Shortly after McCain returned to "The View" from maternity leave, co-host Joy Behar said she hadn't missed McCain at all and later declined to apologize. After that, McCain claims she wept and "no longer felt safe working at 'The View.'"
Want a daily wrap-up of all the news and commentary Salon has to offer? Subscribe to our morning newsletter, Crash Course.
She says, "It was a perfect storm of hormones, postpartum anxiety and a lot of demons on 'The View' coming out to bite me."
McCain probably intended to make her postpartum mental health struggles the focus of this excerpt of her book. But it comes out instead as a self-pitying rant about being bullied for being conservative, and utilizes the same sort of targeted, bad-faith gossip that she claims to condemn throughout the excerpt.
We can all sympathize with McCain's postpartum struggles, and appreciate her newly declared, common sense support for paid family leave for all people. But this is still the same Meghan McCain who's said and done all of the things she's said and done, like her out-of-touch attacks on NBA players who spoke out against police violence, or, of course, her obsession with spreading dangerous, anti-abortion misinformation, equating abortion care with infanticide.
Who can forget when McCain's co-host Sunny Hostin spoke in support of abortion later in pregnancy, a common medical procedure that can sometimes arise out of extreme health circumstances, McCain accused her of supporting "infanticide" and babies "born from a botched abortion should be put down like a dog or a cat?!"
Despite McCain's quickness to make herself the victim-hero of her own narrative, we can't forget she remains a wealthy, white woman who's spoken out against abortion and the full spectrum of reproductive care time and again. To her credit, McCain acknowledges her privilege, and that she can't "imagine what it's like for women who are less privileged than I am, women who work minimum wage jobs, and single mothers struggling to make ends meet," who may struggle with postpartum mental health issues.
But that appears to be mere lip service. She doesn't at any point consider how the need for universally accessible postpartum care is inextricable from the need for full-spectrum reproductive care that includes abortion and birth control. Specifically, research has shown that in states that enact more restrictions on abortion, often resulting in shutdowns or defunding of reproductive health clinics, maternal and infant mortality rates are disproportionately higher.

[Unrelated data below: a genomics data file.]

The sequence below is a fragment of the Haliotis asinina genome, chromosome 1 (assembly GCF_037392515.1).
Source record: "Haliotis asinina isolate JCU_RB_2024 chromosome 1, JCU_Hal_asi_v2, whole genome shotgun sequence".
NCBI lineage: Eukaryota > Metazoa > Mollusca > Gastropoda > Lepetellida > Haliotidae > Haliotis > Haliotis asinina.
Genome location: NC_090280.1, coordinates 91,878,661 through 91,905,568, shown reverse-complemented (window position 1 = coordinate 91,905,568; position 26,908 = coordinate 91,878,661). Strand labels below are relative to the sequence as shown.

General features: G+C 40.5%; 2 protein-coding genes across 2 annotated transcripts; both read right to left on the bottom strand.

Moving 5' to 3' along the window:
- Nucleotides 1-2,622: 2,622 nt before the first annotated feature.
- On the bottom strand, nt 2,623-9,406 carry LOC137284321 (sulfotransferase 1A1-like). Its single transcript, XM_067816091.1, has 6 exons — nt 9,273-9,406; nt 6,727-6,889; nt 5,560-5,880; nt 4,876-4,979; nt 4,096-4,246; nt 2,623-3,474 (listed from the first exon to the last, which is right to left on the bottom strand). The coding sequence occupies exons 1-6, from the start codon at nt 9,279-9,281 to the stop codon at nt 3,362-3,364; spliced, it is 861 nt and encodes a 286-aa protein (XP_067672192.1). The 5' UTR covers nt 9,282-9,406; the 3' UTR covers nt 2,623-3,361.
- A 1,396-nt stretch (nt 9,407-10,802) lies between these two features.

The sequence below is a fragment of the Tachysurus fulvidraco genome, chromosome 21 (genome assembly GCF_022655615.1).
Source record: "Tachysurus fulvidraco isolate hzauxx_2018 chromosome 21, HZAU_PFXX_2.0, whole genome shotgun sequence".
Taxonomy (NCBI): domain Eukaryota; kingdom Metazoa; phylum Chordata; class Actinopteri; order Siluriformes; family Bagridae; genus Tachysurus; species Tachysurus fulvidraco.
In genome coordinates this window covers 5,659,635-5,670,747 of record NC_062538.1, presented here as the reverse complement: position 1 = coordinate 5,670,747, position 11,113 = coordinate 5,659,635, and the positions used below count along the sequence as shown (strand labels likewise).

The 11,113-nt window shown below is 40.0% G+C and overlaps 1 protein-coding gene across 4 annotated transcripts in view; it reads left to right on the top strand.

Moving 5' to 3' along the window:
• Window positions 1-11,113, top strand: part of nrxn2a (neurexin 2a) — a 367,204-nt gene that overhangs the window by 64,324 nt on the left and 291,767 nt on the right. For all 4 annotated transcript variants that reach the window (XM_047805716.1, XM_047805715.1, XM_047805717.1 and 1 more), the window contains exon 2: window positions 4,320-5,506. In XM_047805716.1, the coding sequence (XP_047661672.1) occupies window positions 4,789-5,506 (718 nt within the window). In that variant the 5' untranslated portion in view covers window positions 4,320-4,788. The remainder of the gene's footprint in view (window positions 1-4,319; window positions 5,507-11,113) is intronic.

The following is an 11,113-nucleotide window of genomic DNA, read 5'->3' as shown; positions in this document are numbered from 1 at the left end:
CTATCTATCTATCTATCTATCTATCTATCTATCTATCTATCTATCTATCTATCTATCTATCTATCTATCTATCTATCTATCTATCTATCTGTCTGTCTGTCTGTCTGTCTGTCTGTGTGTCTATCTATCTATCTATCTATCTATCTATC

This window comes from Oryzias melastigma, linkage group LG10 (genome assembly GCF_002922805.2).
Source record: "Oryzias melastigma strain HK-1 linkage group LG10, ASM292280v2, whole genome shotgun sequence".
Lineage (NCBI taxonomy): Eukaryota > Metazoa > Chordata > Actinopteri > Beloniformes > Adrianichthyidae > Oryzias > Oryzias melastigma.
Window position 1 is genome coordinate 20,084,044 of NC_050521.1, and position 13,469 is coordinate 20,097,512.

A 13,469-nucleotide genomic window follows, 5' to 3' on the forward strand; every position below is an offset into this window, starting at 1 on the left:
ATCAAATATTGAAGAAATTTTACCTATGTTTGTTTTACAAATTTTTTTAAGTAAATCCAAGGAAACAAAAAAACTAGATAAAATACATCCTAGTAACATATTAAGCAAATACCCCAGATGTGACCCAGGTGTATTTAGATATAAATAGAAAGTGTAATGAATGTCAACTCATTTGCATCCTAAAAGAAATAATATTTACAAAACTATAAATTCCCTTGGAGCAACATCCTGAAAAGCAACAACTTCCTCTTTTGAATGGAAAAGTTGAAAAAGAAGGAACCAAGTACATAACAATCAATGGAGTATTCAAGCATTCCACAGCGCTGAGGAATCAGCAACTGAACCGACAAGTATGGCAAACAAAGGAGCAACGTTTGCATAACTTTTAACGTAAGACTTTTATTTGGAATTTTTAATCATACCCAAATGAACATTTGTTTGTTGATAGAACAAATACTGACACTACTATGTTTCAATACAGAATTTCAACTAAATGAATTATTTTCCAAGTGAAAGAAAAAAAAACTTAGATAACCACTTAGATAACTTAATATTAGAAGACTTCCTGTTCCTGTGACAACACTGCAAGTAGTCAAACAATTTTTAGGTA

The United States as a whole has the highest maternal mortality rates in the industrialized world, a first place finish that is hardly ever acknowledged. And of course, Black women and other women of color are significantly more vulnerable than white women.
McCain's attacks on abortion and other pregnancy-related health care options are inseparable from a greater culture and political landscape that dehumanizes pregnant people, takes away their options, and subjects them to threats to their physical or mental health and safety. Her penchant for racist ignorance — at varying points writing off conversations about inclusivity and Asian communities as "identity politics," and earlier this year blaming Black Lives Matter protesters for the Jan. 6 insurrection — is also inseparable from conversations about how we treat pregnancy in America.
Because of systemic racism, women of color are more likely to be the "women who work minimum wage jobs, and single mothers struggling to make ends meet," whom McCain briefly references in her book. They're more likely to struggle with postpartum mental health challenges, those same issues that McCain has experienced – with the added dimensions of experiencing economic insecurity and lack of access to essential postpartum health care, possibly as a result of policies that defund or create barriers to this care, which McCain has consistently supported.
At the end of the day, we can be appreciative of McCain sharing her personal experiences with postpartum anxiety and her support for paid family leave. But we can't take her book, and its relentless self-pitying about being a rich, white conservative woman who wants to advocate for marginalized people losing their rights, all while no one can be rude to her, at face value.
For all her personal struggles, McCain has been a part of the very problems she complains about by opposing full-spectrum pregnancy and reproductive care, frequently parroting racist talking points, and falling back on white tears whenever she's challenged about it. If you want to lift up the voices of real advocates for pregnant people and new parents, there are plenty of other, more consistent and intersectional voices we should all be listening to instead.
Don't Sit on the Sidelines of History. Join Raw Story Investigates and Go Ad-Free. Support Honest Journalism.
$95 / year — Just $7.91/month
I want to Support More
$14.99 per month